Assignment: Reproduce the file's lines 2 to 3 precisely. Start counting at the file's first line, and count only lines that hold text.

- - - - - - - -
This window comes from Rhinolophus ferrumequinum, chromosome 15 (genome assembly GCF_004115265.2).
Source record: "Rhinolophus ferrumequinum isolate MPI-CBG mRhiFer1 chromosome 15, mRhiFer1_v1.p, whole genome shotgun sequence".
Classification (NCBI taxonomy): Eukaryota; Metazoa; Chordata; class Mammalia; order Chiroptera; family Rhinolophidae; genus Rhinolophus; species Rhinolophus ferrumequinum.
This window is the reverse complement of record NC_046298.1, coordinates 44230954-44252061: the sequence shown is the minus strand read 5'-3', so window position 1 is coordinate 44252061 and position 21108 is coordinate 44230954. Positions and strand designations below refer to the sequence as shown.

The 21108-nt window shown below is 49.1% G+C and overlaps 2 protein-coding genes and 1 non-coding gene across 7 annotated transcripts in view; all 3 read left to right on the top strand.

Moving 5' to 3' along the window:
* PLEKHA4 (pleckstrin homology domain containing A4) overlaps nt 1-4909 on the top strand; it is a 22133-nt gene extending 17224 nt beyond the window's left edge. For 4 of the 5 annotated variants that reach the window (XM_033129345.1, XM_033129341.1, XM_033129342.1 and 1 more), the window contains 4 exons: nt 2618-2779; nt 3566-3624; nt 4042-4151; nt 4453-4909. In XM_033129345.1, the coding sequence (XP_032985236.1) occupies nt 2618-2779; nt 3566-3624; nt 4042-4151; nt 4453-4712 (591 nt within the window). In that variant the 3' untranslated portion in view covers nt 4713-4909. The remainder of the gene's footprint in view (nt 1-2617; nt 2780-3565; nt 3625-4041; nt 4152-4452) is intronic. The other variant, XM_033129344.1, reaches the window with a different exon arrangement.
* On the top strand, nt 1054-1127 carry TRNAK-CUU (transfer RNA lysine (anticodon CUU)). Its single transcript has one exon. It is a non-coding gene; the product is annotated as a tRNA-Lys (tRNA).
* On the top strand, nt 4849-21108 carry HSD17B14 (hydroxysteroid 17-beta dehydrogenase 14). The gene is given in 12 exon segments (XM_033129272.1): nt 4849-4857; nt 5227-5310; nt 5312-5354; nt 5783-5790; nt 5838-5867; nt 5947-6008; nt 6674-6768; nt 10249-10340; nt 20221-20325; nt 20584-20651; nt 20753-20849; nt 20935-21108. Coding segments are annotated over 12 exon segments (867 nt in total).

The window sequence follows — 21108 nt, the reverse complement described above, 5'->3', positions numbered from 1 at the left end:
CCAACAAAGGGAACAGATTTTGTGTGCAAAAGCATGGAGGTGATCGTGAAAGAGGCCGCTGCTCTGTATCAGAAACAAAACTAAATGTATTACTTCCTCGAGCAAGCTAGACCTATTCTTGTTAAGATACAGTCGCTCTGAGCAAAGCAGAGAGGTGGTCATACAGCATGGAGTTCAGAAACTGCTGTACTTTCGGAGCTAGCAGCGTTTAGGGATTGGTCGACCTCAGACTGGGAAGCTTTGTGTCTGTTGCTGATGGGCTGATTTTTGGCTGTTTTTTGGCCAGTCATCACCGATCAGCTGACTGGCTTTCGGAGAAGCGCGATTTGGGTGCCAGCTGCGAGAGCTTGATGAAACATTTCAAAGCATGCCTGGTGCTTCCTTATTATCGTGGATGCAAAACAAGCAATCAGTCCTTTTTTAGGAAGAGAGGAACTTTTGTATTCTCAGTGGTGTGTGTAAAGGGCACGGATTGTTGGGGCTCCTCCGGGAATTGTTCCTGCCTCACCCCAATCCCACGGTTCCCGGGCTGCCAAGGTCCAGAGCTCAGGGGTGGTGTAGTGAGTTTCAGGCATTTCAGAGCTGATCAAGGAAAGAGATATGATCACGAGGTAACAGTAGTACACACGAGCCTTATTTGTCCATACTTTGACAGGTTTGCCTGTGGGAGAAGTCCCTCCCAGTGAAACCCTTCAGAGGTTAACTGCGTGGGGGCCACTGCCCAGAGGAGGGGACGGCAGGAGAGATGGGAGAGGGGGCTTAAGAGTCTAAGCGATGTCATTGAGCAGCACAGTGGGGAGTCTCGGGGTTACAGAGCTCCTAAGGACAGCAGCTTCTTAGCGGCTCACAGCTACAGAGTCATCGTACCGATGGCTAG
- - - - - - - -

Source record: "Rhinolophus ferrumequinum isolate MPI-CBG mRhiFer1 chromosome 15, mRhiFer1_v1.p, whole genome shotgun sequence".
Classification (NCBI taxonomy): Eukaryota; Metazoa; Chordata; class Mammalia; order Chiroptera; family Rhinolophidae; genus Rhinolophus; species Rhinolophus ferrumequinum.